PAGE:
People often ask what inspired me to write The Female Advantage, first published in 1990, still selling strong, and described as “the classic book” on women’s management by no less than Tom Peters!
I wrote the book simply because I felt that women were getting bad advice: they were being told to leave their values at home and conform to whatever they found in the workplace—to adapt, to fit in, not to try to change things. Throughout the 1980’s, this was the message of such influential best-sellers as The Managerial Woman and Games Your Mother Never Taught You, and in college and university courses around the country. Somehow, it was just assumed that one half the human race could enter the workforce—and begin to assume positions of real authority and influence—without having any long-term effect upon the workplace at all.
I didn’t buy it. I had worked as a speechwriter for large organizations, and I knew firsthand how these companies were struggling to adapt to the changes that were beginning—just beginning—to reshape the world of business at the time. And I also knew that women, as outsiders to the mainstream business environment, often had fresh eyes to see what needed to change, and that women had talents, ideas, attitudes and ways of working and leading people who were in many cases just what organizations needed in order to adjust to the demands of what we have now come to call the new economy. I didn’t want to see a historic opportunity squandered because women were getting a lot of negative advice, and I decided to do something about it.
I began by interviewing about 80 very successful women—entrepreneurs as well as women who had succeeded in the corporate world. Drawing upon what I had learned, I then did “diary studies” of four of America’s most successful women leaders, chosing those women who were most skilled at articulating why they managed and led as they did. I followed the women throughout their days, becoming their shadow; I noted everything: how they managed their time, kept their schedules, dealt with subordinates, ran meetings, answered their mail; in one case, I even got to witness how one of the women leaders let someone who worked for her go. I discovered in the process of studying the women that management is like a good novel: what really matters, what is memorable and revealing of character, is all in the details.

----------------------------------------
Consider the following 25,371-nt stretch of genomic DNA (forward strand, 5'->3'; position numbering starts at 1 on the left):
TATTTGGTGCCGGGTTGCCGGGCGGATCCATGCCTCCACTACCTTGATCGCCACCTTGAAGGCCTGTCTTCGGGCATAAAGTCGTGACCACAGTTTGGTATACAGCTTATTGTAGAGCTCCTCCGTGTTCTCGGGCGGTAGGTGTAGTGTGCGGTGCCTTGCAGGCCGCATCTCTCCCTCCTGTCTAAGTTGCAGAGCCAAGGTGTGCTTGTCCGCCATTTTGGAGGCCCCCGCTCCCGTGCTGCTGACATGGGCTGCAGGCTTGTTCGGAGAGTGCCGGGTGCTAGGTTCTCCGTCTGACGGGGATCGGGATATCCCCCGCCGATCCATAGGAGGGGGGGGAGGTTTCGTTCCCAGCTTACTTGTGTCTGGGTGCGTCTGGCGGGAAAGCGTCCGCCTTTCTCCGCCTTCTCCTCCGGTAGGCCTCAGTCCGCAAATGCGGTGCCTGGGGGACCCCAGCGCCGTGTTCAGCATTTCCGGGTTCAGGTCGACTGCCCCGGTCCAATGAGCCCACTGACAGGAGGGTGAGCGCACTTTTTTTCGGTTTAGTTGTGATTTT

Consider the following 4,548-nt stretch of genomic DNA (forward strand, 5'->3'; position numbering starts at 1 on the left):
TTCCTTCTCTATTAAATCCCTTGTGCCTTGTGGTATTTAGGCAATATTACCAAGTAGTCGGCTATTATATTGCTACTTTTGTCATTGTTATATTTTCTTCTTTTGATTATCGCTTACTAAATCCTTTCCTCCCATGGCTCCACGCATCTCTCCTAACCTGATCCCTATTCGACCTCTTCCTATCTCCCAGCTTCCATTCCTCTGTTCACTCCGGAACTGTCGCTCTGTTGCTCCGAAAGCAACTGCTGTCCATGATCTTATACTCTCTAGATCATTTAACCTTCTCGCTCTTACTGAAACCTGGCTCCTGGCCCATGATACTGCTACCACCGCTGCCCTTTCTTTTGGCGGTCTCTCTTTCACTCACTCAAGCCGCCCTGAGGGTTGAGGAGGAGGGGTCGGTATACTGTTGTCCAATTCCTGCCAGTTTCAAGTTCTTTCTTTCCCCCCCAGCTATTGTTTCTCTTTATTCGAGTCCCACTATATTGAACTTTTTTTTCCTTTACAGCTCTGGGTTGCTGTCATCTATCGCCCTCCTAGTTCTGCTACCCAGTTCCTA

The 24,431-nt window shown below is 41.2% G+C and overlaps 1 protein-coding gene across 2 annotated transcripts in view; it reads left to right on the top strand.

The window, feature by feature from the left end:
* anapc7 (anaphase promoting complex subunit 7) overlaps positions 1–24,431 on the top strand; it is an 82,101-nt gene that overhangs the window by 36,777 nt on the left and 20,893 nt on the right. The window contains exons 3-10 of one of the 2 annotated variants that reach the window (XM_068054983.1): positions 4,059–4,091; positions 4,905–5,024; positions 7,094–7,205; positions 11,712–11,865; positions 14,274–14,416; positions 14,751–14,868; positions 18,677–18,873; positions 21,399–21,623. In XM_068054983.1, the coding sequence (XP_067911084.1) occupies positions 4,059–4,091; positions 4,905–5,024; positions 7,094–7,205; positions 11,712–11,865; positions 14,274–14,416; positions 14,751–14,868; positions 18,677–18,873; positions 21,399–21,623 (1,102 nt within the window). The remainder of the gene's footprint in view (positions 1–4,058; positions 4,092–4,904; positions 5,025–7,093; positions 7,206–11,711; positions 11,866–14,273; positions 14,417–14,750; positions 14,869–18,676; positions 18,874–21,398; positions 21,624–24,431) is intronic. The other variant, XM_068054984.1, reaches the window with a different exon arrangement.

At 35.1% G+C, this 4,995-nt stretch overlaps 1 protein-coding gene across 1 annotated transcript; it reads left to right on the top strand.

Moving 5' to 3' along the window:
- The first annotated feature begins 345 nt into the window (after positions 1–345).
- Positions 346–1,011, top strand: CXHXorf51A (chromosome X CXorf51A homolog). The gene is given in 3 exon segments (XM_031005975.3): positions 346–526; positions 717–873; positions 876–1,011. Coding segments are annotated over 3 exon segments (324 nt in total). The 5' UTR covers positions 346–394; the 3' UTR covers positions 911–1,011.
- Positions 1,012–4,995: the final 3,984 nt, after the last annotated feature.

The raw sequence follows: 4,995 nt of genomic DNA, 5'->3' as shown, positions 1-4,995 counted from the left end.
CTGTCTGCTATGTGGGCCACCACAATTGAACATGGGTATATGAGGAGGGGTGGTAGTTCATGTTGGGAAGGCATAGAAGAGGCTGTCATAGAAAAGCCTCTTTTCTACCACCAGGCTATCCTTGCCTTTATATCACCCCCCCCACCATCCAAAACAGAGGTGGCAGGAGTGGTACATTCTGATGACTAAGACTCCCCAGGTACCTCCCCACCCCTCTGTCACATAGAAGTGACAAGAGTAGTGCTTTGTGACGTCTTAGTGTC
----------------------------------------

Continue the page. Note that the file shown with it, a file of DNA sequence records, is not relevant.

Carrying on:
These diary studies form the heart of The Female Advantage: Women’s Ways of Leadership, the first book to focus upon what women have to contribute to the workplace rather than what they lack or how they need to change. I’m very proud of being able to say that. Since it was published, the book has undergone many printings, been translated into six languages, and become a standard text in colleges and universities. I have given hundreds of keynotes and workshops as a result, speaking to women in corporations, business and professional network, to women educators—even the women of the CIA!
When I wrote the book, I had intended it to influence organizations, so that they could begin to better value women. But the book found its primary audience among working women themselves, who have been telling me for the past ten years that “this book validated how I do things, and showed me that I indeed have a leadership style.” But men have gotten the message as well; over the years I’ve heard from David Gergen, who uses it in his leadership course at the Kennedy School of Government at Harvard, and from General Perry Smith, who uses it in his course at the National College of War. They recognize that the times have caught up with women—that as organizations seek to become less hierarchical and draw more broadly from their base of talent, women’s ways of leadership are relevant as never before.